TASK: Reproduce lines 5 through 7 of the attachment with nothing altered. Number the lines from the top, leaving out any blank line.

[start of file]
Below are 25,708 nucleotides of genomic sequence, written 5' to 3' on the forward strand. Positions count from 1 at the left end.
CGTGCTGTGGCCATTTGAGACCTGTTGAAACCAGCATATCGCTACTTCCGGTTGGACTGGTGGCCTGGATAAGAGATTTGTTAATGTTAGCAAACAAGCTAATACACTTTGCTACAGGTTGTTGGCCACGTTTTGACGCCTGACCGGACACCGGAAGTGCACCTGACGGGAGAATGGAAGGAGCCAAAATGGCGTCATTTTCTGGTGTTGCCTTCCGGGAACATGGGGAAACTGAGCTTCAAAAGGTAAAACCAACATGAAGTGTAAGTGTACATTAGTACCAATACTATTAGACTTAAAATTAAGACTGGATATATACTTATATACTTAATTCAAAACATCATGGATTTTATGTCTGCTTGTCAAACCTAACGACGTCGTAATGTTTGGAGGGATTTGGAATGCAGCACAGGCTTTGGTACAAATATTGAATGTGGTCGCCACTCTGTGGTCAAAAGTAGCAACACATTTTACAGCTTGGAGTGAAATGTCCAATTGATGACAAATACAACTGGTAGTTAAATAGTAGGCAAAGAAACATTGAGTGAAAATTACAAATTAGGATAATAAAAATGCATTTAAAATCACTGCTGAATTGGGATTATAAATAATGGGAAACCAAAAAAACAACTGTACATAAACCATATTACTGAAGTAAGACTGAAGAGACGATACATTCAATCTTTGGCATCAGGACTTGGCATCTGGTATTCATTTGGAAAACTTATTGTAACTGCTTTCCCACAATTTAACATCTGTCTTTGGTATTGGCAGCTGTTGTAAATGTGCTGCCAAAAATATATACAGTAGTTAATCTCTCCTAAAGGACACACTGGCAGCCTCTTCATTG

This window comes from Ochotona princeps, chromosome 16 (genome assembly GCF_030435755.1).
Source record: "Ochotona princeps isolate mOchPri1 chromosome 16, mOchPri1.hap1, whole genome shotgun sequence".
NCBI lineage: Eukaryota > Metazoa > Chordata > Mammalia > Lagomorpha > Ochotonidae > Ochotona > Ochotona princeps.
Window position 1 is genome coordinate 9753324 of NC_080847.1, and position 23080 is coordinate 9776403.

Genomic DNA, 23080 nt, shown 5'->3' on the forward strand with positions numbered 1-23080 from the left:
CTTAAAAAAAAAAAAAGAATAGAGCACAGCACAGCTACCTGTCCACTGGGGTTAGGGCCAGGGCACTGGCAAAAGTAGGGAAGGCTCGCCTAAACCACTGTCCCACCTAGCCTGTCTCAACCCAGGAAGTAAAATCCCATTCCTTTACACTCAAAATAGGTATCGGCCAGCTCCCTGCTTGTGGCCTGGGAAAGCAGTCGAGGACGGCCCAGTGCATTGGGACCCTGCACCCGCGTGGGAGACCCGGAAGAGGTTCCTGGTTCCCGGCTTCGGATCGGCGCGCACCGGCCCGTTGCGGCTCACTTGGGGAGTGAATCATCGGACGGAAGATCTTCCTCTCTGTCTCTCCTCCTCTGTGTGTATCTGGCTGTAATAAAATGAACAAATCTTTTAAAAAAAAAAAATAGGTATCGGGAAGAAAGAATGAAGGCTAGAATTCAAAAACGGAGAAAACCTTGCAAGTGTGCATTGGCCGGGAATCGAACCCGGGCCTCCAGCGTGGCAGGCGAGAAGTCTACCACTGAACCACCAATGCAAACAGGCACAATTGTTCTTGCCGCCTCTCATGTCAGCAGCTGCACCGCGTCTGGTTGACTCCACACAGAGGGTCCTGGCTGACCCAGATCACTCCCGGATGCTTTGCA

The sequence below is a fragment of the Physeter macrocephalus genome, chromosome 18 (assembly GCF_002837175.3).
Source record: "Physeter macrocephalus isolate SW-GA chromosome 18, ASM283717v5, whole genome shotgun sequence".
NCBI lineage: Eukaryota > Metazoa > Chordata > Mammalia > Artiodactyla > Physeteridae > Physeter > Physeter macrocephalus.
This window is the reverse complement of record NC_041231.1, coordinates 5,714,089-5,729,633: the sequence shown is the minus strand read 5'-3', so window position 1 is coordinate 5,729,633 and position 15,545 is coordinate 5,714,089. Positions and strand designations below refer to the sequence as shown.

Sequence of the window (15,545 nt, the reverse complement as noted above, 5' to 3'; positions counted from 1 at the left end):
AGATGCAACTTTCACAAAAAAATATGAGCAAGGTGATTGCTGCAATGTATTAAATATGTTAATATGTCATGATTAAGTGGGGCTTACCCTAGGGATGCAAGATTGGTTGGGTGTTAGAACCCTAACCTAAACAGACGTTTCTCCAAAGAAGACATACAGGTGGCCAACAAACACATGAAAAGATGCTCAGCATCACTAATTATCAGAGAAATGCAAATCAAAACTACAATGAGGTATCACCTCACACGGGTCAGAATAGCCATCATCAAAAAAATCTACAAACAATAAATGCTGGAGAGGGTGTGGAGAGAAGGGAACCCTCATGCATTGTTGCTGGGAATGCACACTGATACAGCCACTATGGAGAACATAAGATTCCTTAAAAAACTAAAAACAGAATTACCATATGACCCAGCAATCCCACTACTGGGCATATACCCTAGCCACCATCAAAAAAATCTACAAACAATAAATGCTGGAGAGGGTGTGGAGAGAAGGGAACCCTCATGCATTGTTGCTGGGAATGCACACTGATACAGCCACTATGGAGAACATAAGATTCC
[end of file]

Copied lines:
NCBI lineage: Eukaryota > Metazoa > Chordata > Mammalia > Lagomorpha > Ochotonidae > Ochotona > Ochotona princeps.
Window position 1 is genome coordinate 9753324 of NC_080847.1, and position 23080 is coordinate 9776403.

Genomic DNA, 23080 nt, shown 5'->3' on the forward strand with positions numbered 1-23080 from the left: